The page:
You’ve described mastitis as more painful than childbirth – tell us about your experience with breastfeeding?<p>Yes looking back I really did! It was very much a love/hate relationship. In some ways I was lucky, my son latched on quickly in the hospital and fed well. But getting mastitis early on meant it became very difficult and painful to feed him at times. I seemed to always be overproducing which led to the ducts becoming completely blocked and then getting infected. The pain combined with sleep deprivation was pretty exhausting. My son used the breast as a comfort a lot so for months I felt like he was completely attached to me, but never that full. I started mixed feeding after about 4 or 5 months.. this helped him sleep through the night. Once he started weening there wasn't much milk left and in one breast my supply had pretty much dried up all together. As soon as I stopped, I missed it.</p>
How would you describe the intimacy or closeness of breastfeeding and how did it make you feel?<p>It's pretty magical. I loved the intimacy, the comfort it gave him which in turn it gave me.</p>
There’s sometimes a longing for personal space, as mothers feel they have a baby constantly attached to them. Did you ever feel this?<p>Absolutely I felt constantly clinged too. Being pulled and tugged whilst covered in milk really did make me long for personal space. Then again, I felt this huge guilt, because I'd met so many mums that couldn't for various reasons breastfeed and there I was complaining about it.</p>
You’ve always had a complicated relationship with your body. Can you tell me about this relationship – and how did breastfeeding change the way you felt about your body?<p>Having had an eating disorder since my early teens, it's been an ongoing battle really. I don't know if breastfeeding really changed the way I felt towards by body but certainly postpartum I was desperate to get back to my old body. And having never had large breasts before, this made me feel pretty uncomfortable, physically and mentally, and it was weirdly unfamiliar.</p>
You felt lost after you gave birth – can you take us back to this period of your life and how you felt?<p>I did, I think because you've got this new identity suddenly as a 'new mum' and your life as what you knew it has completely changed overnight. But you know deep down, you're still you and your identity hasn't really changed at all. Don't get me wrong, I actually loved becoming a mum, but I found the day to day, the monotony of it all at the very beginning pretty boring. My friends were working, and I felt in some ways a bit bored and not that stimulated. When I started to make work again felt like I got a bit more of myself back.</p>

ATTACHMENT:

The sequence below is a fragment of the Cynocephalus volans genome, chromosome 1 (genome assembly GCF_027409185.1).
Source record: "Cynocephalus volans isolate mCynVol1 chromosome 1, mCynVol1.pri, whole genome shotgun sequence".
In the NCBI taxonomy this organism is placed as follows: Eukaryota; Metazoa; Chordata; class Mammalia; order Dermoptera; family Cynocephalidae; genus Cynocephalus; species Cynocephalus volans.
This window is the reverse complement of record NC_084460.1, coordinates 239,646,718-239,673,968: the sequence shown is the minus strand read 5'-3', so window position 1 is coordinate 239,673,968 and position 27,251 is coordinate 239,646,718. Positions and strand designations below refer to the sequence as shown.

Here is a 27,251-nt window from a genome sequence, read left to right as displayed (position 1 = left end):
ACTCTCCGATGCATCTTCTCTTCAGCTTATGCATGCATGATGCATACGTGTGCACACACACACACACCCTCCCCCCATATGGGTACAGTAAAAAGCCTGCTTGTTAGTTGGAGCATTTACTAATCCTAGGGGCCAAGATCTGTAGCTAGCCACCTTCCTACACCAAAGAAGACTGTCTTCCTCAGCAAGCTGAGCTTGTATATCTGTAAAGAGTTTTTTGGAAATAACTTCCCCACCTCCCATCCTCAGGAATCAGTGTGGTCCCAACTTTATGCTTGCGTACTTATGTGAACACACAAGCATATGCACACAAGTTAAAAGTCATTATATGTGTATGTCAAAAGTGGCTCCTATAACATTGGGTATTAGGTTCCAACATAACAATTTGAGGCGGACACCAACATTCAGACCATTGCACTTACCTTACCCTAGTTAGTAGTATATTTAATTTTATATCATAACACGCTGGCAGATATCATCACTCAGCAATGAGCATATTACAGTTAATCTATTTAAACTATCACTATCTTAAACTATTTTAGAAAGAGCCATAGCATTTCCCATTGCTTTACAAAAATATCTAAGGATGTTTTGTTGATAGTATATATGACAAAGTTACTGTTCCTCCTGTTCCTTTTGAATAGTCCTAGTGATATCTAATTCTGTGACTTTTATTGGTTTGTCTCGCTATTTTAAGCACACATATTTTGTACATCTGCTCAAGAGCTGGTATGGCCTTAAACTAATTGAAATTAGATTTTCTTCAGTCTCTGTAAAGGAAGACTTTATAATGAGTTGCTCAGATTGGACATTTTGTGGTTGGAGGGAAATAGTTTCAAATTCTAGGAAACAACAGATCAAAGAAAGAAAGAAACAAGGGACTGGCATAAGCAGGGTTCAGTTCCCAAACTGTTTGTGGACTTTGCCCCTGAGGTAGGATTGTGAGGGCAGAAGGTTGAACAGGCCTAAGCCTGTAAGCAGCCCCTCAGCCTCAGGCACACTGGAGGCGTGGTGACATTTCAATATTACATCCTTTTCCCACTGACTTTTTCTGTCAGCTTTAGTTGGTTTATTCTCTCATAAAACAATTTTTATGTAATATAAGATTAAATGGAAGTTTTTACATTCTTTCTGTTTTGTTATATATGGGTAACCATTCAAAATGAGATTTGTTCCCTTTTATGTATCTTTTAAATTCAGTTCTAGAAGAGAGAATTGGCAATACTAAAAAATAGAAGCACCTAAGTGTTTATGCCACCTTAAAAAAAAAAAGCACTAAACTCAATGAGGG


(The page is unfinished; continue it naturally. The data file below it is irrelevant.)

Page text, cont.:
What were some of the most vivid memories you have of shooting MILK?<p>Zenon my son, was there for most of my shoots. This was in some ways really fun and a real bonding experiences between me and the Mum. But looking back a complete nightmare. Logistically. At the beginning when I started shooting, he couldn't even sit up by himself so he'd often be just out of shot, lying on the bed next to the other Mum feeding. Then towards the end, he was running all over the place, pretty much destroying the house..</p>
What messages do you hope women will take away from MILK?<p>It'd be nice for other women, to feel they can relate to the images and experiences of the other mums a bit more, than the typical nursing Madonna-like images we are used to seeing. For a lot of people and not just men, they find it kind of gross. Even though we've all seen a cow being milked, I guess women's breasts have become so sexualised, that actually what they are originally for has almost been forgotten. I think the more we talk about these things and make them more publicly seen, the less taboo they become. At least, that's the hope.</p>
"I know that abandoned is a word that has been used in telling that story, but I actually don't want to use that word anymore," Zoe Hendrix tells me, when we go back to the beginning of her life, when she was born amidst the Eritrea-Ethiopia border war...
When she was five years old, she went to live at an Ethiopian orphanage with her twin brother. In her own words, "It sounds like you abandon an old tire on the road or something, and to me, it's more that she surrendered us because she was very unwell. I only learned this recently as well, so that's why I want to correct the wording I have used previously." Hendrix and her brother were later adopted by a Tasmanian couple and moved to Australia. Fast forward to 2015, and the country watched Zoe marry Alex Garner on the very first season of Married at First Sight. The couple went onto have a beautiful daughter Harper-Rose, but have since separated.